North Carolina Attorney General Cooper Settles Two Medicaid Fraud Cases
Two health care companies are prepared to pay to settle allegations of unlawful business practices and Medicaid Fraud, with North Carolina specifically receiving $1.8 million, according to Attorney General Roy Cooper.
"Cheating Medicaid wastes tax dollars and harms patients in need of medical care," Cooper said in a written statement. "Our investigators and attorneys will continue their work to root out fraud and abuse in the health care system."
Adventist will pay North Carolina, Florida and the federal government $118 million to resolve allegations that it submitted false claims to Medicaid and Medicare. Cooper claims that, between January 1, 2007 and December 31, 2012, the company paid illegal bonuses to doctors based on the number of tests and procedures they ordered. The incentivizing of tests resulted in unnecessary claims billed to Medicaid.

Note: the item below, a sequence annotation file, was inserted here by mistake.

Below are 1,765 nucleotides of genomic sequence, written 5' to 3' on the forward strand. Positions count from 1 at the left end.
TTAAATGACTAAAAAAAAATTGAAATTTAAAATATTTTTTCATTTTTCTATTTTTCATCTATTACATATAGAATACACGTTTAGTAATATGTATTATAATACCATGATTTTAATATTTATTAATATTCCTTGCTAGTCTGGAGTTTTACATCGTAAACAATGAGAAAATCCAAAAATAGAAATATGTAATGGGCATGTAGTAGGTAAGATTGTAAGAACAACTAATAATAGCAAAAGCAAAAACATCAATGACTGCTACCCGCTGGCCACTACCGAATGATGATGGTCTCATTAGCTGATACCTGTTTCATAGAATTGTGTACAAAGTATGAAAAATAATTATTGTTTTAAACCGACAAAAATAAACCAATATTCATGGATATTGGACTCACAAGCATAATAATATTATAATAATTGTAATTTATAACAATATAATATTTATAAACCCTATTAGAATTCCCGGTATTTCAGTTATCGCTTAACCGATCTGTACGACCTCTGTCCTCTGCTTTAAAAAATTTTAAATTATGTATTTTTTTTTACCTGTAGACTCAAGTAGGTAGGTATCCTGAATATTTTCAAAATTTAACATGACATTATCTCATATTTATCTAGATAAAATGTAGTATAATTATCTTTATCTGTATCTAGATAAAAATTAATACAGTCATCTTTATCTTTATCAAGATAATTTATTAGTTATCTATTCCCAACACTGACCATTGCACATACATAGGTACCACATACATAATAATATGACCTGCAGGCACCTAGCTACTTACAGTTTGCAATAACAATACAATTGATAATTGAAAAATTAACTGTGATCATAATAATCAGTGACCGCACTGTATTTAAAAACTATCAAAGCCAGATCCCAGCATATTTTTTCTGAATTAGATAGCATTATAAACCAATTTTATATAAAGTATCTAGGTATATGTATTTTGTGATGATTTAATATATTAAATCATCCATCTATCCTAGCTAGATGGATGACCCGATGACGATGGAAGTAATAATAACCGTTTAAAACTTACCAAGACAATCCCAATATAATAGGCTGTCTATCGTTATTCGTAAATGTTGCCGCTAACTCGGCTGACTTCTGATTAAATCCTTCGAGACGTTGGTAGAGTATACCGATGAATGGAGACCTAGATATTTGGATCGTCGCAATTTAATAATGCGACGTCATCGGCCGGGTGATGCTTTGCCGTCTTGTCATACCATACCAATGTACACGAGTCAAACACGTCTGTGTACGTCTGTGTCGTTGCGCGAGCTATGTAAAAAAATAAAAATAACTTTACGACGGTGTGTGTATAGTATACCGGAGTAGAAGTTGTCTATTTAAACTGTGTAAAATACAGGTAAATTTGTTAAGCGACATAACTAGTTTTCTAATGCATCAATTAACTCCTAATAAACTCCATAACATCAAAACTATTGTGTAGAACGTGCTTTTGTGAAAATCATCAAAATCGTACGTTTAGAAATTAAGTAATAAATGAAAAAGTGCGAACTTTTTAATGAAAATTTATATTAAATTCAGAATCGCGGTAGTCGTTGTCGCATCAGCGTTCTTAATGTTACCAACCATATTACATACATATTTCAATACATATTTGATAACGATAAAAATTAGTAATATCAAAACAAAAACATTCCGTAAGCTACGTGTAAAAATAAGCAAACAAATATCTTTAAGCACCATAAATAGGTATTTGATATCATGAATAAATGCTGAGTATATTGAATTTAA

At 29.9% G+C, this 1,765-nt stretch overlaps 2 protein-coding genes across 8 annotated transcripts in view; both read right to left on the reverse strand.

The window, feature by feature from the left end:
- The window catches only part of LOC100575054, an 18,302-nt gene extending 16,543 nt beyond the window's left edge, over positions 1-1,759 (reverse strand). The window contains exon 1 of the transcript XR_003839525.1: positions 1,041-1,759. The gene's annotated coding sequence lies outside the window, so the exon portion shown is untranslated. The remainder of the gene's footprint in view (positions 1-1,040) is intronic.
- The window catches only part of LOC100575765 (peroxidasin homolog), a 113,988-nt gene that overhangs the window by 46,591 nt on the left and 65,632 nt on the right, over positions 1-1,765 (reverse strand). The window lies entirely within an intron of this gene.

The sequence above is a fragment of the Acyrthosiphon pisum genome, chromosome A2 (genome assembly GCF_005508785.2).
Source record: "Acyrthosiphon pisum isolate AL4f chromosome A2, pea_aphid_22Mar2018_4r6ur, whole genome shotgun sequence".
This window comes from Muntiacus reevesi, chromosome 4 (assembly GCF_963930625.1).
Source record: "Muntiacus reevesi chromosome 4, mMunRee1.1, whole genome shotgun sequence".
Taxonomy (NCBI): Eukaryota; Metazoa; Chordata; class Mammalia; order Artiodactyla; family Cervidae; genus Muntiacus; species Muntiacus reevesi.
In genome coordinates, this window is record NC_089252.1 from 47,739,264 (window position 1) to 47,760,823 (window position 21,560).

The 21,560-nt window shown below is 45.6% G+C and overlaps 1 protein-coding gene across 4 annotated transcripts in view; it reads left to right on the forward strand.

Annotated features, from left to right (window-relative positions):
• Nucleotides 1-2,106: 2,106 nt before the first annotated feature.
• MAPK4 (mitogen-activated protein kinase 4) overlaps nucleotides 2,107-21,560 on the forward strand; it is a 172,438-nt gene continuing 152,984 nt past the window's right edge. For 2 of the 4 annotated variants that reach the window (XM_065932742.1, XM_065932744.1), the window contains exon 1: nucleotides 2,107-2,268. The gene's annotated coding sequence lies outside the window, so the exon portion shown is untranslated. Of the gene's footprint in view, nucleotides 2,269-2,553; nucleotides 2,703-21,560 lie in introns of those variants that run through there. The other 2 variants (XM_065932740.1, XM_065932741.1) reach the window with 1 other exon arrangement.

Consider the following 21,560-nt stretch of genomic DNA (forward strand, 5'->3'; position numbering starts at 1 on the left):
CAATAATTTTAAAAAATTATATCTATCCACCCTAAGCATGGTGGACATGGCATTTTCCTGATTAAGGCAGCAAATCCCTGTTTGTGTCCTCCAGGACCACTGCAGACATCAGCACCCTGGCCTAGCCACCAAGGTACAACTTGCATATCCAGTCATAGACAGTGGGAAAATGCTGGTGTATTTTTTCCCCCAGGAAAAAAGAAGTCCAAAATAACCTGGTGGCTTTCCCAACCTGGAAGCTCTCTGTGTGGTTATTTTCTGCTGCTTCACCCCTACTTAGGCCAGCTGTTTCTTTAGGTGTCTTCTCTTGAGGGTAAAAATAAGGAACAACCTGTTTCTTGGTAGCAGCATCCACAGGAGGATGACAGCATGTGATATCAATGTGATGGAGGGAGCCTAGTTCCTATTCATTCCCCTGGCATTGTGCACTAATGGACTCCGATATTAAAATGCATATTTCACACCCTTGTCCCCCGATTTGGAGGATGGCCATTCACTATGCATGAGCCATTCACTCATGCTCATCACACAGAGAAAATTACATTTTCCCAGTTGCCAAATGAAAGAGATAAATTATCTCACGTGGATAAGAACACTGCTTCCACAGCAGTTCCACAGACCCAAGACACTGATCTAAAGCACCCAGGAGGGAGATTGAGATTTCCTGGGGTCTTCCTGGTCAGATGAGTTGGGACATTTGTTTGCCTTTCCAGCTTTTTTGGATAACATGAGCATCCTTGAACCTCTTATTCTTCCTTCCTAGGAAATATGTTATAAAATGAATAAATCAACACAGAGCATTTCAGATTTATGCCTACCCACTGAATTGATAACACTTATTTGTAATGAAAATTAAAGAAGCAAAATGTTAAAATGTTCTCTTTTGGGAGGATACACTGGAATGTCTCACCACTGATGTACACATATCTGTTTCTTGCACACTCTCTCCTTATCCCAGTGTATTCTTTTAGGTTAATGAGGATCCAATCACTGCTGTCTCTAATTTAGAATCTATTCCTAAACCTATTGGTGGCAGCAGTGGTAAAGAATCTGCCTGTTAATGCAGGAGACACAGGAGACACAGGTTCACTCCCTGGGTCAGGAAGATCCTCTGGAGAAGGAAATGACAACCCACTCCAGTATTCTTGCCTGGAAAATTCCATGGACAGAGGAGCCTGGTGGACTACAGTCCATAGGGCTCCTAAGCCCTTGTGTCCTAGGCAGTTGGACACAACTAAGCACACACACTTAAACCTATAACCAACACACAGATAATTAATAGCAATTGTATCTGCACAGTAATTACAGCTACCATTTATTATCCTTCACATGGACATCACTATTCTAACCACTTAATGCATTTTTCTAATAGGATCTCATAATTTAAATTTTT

North Carolina will receive nearly $200,000 in the settlement. The proceeds will be used to support Medicaid and the public school system.
Physicians Pharmacy Alliance (PPA) has also agreed to a settlement, resolving charges that it violated laws prohibiting kickbacks. From January 1, 2008 to January 4, 2011, the company waived patient copays and gave gift cards to patients and employees at doctors' offices and community health centers to entice them to enroll with or refer patients to PPA.
The settlement includes $867,539 for Medicaid efforts in the state and $805,724.93 in civil penalties that benefit North Carolina public schools.
Both Adventist and PPA cooperated fully with the investigation performed by Cooper's Medicaid Investigations Division (MID).